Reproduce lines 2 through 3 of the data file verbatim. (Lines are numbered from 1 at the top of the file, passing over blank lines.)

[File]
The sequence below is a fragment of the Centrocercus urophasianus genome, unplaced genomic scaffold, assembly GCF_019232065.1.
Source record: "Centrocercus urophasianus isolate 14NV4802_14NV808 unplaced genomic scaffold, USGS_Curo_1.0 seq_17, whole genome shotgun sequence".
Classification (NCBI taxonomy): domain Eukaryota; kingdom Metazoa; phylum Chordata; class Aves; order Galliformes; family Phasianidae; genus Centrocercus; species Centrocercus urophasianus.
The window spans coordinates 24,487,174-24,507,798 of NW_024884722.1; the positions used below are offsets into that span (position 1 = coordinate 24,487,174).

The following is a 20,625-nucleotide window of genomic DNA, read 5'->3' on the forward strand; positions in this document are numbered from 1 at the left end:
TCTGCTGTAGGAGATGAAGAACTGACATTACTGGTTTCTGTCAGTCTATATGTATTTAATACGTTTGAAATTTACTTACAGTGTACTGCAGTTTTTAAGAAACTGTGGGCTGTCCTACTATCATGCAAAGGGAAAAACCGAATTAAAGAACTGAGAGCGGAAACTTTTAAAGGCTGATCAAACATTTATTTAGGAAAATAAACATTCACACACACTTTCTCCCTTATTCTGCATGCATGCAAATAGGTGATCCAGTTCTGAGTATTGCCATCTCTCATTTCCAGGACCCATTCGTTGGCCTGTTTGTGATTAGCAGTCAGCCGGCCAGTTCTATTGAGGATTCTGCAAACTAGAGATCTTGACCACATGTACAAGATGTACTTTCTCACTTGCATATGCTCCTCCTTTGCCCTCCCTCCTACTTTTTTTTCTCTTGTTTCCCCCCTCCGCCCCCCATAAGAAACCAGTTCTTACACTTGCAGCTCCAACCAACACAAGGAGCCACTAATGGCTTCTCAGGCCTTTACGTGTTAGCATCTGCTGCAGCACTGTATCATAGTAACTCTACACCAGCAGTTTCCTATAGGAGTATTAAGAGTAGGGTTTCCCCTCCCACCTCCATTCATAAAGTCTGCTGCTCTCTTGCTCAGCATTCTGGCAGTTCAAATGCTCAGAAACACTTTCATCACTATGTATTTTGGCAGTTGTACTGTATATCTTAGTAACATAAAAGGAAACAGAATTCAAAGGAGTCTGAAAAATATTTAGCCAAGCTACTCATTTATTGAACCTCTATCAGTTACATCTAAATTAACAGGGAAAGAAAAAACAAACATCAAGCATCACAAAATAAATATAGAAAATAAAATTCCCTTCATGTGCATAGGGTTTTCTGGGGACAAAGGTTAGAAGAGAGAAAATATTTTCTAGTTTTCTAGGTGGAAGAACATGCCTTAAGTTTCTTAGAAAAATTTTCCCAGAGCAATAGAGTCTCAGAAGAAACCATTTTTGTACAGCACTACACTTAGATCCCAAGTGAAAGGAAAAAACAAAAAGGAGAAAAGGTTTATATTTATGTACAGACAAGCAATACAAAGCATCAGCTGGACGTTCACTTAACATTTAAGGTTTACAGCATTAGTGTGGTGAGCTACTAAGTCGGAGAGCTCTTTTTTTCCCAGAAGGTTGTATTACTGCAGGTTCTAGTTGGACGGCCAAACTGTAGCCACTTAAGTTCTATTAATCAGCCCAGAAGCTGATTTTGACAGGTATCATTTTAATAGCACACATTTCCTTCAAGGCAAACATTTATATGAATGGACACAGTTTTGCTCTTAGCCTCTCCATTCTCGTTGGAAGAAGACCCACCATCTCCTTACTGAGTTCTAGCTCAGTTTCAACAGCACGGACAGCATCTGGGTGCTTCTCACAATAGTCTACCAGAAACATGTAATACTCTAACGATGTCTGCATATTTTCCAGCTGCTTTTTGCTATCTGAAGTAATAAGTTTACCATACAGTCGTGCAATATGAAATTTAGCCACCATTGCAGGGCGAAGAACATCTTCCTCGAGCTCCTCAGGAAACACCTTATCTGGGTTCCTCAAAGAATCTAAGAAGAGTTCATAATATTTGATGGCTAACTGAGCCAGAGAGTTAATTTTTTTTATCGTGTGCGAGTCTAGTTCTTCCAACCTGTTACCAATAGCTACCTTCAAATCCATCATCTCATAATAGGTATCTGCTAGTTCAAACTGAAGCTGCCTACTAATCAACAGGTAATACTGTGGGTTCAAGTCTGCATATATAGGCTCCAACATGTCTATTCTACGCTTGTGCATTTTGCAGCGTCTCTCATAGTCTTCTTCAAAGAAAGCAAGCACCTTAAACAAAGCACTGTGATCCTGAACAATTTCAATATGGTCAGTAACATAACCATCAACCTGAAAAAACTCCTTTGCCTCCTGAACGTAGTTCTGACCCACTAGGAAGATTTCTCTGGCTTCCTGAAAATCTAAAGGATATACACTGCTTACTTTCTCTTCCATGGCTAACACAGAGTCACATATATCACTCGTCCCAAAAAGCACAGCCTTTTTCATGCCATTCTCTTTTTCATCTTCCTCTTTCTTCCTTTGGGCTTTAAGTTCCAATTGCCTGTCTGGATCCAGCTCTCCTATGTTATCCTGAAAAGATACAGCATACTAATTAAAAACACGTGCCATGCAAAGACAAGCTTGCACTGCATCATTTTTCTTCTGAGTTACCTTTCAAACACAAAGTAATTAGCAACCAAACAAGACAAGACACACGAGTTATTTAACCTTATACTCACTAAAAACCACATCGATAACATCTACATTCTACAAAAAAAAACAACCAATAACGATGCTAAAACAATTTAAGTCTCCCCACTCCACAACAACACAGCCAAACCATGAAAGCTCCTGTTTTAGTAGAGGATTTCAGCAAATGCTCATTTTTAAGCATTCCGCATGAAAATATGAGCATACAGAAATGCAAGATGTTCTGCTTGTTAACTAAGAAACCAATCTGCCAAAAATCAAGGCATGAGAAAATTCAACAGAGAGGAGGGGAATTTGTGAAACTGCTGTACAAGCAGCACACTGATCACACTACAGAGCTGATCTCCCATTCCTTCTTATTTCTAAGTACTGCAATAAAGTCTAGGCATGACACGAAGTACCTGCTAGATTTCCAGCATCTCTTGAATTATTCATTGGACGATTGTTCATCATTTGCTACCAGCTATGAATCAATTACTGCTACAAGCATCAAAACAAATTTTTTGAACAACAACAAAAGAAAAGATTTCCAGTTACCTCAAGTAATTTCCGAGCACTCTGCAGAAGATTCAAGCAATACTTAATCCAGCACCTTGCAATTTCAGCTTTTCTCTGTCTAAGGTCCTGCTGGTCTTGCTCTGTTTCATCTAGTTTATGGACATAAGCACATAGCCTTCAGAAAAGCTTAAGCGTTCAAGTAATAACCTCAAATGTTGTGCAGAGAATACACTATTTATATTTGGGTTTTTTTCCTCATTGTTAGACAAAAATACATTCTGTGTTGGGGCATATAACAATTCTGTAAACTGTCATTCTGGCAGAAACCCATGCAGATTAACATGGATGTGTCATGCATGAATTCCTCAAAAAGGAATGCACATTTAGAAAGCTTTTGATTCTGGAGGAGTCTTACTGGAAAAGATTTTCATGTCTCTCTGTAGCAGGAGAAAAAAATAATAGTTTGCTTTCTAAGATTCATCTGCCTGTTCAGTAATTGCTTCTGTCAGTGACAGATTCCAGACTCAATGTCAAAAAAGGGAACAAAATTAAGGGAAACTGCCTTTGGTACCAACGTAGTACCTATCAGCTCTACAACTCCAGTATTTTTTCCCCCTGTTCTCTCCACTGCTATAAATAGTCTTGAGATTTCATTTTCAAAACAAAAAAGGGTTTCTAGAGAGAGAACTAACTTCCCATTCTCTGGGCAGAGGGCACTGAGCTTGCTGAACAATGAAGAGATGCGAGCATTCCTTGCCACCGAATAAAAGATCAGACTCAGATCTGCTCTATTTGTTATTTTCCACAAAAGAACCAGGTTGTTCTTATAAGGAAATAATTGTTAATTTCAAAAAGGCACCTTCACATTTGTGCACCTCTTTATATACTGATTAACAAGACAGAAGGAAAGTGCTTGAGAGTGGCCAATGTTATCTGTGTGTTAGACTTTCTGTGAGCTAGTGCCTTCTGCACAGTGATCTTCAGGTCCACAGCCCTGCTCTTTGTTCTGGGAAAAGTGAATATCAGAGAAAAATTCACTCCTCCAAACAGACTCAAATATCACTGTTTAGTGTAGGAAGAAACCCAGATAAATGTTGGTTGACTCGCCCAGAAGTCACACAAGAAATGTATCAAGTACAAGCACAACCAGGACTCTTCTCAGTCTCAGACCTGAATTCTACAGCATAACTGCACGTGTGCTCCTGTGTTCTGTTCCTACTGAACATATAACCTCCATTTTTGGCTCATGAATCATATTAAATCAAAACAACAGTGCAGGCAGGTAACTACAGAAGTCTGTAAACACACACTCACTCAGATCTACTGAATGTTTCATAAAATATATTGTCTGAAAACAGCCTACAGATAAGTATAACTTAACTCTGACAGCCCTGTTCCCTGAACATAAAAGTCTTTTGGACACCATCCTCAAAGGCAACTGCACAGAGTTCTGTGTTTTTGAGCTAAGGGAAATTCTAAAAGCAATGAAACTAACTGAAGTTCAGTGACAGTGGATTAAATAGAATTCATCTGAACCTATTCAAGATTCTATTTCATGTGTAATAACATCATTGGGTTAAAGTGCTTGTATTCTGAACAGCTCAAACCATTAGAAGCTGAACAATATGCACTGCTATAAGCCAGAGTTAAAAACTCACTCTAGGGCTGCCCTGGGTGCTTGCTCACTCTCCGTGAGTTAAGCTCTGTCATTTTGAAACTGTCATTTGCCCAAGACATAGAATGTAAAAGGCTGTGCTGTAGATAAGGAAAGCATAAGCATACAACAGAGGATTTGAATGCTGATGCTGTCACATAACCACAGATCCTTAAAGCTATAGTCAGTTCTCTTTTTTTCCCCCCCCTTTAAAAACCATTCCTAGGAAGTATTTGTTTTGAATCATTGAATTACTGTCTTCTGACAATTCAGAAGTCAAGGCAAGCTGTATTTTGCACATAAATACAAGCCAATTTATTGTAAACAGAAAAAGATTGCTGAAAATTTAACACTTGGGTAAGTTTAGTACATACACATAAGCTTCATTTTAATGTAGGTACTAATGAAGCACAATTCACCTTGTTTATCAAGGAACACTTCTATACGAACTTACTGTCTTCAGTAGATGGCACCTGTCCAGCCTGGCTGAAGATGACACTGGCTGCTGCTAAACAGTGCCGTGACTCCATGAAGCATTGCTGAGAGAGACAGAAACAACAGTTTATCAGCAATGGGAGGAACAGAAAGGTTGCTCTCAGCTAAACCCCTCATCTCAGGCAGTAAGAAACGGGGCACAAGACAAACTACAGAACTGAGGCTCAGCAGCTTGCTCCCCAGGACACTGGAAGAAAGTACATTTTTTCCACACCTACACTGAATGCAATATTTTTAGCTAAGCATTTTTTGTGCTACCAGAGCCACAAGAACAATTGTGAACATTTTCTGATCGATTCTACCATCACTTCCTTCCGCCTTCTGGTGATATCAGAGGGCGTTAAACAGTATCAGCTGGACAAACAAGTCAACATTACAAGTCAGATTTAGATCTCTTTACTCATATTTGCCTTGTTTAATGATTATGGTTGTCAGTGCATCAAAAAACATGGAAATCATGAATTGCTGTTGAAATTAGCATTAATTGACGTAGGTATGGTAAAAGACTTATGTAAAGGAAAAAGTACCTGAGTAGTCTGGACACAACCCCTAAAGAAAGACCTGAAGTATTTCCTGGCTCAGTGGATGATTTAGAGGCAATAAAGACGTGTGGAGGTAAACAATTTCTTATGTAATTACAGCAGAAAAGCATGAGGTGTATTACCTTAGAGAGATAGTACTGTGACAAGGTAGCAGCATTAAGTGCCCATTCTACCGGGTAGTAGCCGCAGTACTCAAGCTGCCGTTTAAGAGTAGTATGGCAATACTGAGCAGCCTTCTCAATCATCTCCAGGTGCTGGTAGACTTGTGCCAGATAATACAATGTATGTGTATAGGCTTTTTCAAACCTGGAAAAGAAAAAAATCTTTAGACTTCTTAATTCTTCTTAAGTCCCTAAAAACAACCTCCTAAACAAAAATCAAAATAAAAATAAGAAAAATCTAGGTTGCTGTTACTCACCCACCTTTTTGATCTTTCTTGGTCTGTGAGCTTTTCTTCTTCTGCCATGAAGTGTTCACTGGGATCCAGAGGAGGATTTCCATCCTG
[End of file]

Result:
Source record: "Centrocercus urophasianus isolate 14NV4802_14NV808 unplaced genomic scaffold, USGS_Curo_1.0 seq_17, whole genome shotgun sequence".
Classification (NCBI taxonomy): domain Eukaryota; kingdom Metazoa; phylum Chordata; class Aves; order Galliformes; family Phasianidae; genus Centrocercus; species Centrocercus urophasianus.